BusinessDesk report by Sophie Jackman
The supply of rental properties nationwide continues to outpace demand, Trade Me Property reported today in their analysis of 2012’s final quarter. However, the property listing service suggested some potential home buyers may be driven into the rental market as the supply of properties for sale flattens out.
Trade Me Property compares the numbers of properties listed on its site against the average number of email enquiries per listing to measure supply and demand.
Rental listings increased by 8 per cent year-on-year, while demand for these properties decreased by 5 per cent, continuing the trend observed in the September quarter.
Average asking rents rose by 3 per cent nationwide. Excluding Canterbury, a 1 per cent nationwide increase was recorded.
Trade Me Property head Brendon Skipper said conditions resembled those in the last rental boom, with landlords’ yields in decline — particularly in Auckland — due to flat rents being unable to match rising house prices. He expected landlords outside Christchurch to further reduce asking rents to capture tenants after the New Year break, except for those with properties aimed at students, who would exhibit a reliable demand for flats before university terms got underway.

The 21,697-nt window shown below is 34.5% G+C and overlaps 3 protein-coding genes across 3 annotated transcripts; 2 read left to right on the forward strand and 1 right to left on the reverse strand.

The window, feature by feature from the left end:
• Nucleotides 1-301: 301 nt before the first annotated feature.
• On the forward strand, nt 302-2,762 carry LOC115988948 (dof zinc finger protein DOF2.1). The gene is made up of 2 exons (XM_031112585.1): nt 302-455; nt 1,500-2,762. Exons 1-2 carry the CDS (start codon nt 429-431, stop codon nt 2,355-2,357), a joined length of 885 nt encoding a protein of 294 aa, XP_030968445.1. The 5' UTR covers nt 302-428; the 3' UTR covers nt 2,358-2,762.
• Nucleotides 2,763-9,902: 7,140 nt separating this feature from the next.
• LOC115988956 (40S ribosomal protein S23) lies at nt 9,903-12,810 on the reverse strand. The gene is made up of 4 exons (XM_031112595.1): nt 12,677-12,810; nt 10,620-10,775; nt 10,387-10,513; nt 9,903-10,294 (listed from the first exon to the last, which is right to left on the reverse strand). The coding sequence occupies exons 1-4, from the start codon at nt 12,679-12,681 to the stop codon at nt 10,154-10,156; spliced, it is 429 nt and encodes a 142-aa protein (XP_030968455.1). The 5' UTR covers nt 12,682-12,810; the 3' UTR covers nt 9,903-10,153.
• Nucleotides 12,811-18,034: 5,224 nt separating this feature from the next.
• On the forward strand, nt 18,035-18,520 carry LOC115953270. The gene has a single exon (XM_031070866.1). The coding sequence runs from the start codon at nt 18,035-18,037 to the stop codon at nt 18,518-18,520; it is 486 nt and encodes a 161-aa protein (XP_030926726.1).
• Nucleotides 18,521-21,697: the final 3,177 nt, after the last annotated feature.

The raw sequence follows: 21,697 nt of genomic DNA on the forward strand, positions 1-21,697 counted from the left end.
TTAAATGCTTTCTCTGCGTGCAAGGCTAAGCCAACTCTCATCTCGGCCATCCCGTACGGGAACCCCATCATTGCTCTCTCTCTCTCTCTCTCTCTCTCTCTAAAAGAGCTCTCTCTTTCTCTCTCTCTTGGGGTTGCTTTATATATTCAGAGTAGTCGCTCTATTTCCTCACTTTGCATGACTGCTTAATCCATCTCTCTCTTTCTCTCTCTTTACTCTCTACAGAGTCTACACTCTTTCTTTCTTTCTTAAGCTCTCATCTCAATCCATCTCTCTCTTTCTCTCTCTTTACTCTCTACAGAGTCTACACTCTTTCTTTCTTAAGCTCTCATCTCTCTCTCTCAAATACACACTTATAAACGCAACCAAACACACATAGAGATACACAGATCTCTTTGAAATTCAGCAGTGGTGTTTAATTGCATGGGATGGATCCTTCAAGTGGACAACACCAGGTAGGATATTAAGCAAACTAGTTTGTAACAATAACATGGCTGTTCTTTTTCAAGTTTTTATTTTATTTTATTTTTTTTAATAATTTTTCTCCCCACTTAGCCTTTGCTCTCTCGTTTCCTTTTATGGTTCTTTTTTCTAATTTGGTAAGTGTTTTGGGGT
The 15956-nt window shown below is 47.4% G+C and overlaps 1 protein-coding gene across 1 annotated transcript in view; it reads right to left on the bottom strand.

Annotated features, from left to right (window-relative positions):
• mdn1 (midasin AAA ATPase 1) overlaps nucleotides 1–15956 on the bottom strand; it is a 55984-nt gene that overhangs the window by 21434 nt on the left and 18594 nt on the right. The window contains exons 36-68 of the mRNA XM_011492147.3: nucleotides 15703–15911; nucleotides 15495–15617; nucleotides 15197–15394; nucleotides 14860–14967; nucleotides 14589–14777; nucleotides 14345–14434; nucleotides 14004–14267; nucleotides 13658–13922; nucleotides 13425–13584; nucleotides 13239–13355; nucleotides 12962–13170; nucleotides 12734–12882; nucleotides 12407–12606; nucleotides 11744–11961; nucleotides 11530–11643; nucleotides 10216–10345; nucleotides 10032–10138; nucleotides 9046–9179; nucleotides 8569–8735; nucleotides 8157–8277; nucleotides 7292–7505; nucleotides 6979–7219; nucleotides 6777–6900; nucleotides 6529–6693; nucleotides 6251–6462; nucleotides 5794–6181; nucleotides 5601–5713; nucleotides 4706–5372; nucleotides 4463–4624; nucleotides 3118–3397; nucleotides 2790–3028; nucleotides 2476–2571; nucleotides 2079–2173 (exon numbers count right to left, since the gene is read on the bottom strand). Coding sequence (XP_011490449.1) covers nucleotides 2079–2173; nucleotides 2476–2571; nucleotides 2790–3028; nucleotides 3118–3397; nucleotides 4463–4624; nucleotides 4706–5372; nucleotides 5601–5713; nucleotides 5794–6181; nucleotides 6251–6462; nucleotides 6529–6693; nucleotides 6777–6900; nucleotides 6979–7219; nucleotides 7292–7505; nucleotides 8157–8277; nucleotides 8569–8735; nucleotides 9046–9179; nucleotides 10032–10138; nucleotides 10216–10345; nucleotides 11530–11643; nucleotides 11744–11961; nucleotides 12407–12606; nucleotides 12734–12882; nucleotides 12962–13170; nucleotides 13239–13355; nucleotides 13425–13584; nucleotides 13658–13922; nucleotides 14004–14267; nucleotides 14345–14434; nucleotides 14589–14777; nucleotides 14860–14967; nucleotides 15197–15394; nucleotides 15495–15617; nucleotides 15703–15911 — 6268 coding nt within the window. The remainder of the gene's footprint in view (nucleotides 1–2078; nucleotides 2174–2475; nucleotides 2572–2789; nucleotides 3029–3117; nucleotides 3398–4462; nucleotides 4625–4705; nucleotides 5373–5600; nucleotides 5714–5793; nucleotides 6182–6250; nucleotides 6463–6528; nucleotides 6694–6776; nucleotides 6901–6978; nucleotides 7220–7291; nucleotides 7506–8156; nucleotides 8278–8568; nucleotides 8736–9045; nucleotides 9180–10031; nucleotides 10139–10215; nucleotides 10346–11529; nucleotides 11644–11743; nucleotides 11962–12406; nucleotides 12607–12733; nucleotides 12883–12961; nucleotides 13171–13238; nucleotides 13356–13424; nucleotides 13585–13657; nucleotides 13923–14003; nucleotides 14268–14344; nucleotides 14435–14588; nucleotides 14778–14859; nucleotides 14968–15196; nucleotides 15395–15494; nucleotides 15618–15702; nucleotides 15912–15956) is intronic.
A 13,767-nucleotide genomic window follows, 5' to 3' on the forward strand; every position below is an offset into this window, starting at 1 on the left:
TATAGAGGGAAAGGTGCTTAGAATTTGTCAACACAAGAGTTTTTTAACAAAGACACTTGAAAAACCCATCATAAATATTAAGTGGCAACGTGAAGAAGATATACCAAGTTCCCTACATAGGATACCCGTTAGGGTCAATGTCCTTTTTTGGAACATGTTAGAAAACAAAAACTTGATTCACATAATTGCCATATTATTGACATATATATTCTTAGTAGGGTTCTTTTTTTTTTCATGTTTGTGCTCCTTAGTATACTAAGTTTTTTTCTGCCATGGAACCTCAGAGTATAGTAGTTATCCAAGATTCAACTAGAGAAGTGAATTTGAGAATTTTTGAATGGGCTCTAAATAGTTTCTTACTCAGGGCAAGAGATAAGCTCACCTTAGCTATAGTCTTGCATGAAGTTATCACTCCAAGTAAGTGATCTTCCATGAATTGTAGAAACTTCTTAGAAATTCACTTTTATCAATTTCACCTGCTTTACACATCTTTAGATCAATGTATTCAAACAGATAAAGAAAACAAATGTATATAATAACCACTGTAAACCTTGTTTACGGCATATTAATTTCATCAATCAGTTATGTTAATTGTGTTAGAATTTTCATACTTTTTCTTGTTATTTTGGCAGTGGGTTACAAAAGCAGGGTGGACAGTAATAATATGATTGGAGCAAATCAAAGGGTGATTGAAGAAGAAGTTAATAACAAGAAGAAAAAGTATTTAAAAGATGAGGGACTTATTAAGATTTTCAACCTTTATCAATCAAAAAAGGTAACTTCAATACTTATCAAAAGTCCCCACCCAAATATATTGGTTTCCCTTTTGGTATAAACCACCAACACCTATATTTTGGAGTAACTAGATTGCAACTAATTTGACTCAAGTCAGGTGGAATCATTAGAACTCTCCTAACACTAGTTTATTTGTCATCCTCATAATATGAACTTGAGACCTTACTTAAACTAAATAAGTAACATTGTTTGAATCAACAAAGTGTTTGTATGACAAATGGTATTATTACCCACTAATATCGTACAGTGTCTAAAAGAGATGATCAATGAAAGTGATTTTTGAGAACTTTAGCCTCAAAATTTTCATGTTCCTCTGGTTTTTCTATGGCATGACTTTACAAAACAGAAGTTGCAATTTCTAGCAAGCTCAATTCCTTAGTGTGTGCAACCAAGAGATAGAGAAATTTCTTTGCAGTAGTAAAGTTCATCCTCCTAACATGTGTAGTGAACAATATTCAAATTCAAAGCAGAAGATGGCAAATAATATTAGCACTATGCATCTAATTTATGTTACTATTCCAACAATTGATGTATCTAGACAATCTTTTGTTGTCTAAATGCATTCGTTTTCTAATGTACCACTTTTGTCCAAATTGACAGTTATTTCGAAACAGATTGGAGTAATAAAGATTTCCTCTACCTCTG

Home buyers meanwhile were competing for properties, with demand up 13 per cent year-on-year while listings were flat. Skipper said this could push buyers into the rental market.
“Auckland is one to continue to keep an eye on here — there is nothing to suggest prices will abate any time soon,” he said.
Auckland’s average house prices rose by 7.7 per cent in 2012 compared to the previous year, reported Barfoot & Thompson last Tuesday. The real estate company said both new listings and total listings in the city had reached record lows. December 2012 marked the first month in a decade the company had listed fewer Auckland homes than it had sold.
The November 2012 ASB Housing Confidence Survey reported buyers’ confidence in the Auckland housing market fell steadily over the year to a low of 8 per cent, at odds with those in the rest of New Zealand who increasingly considered it a good time to buy.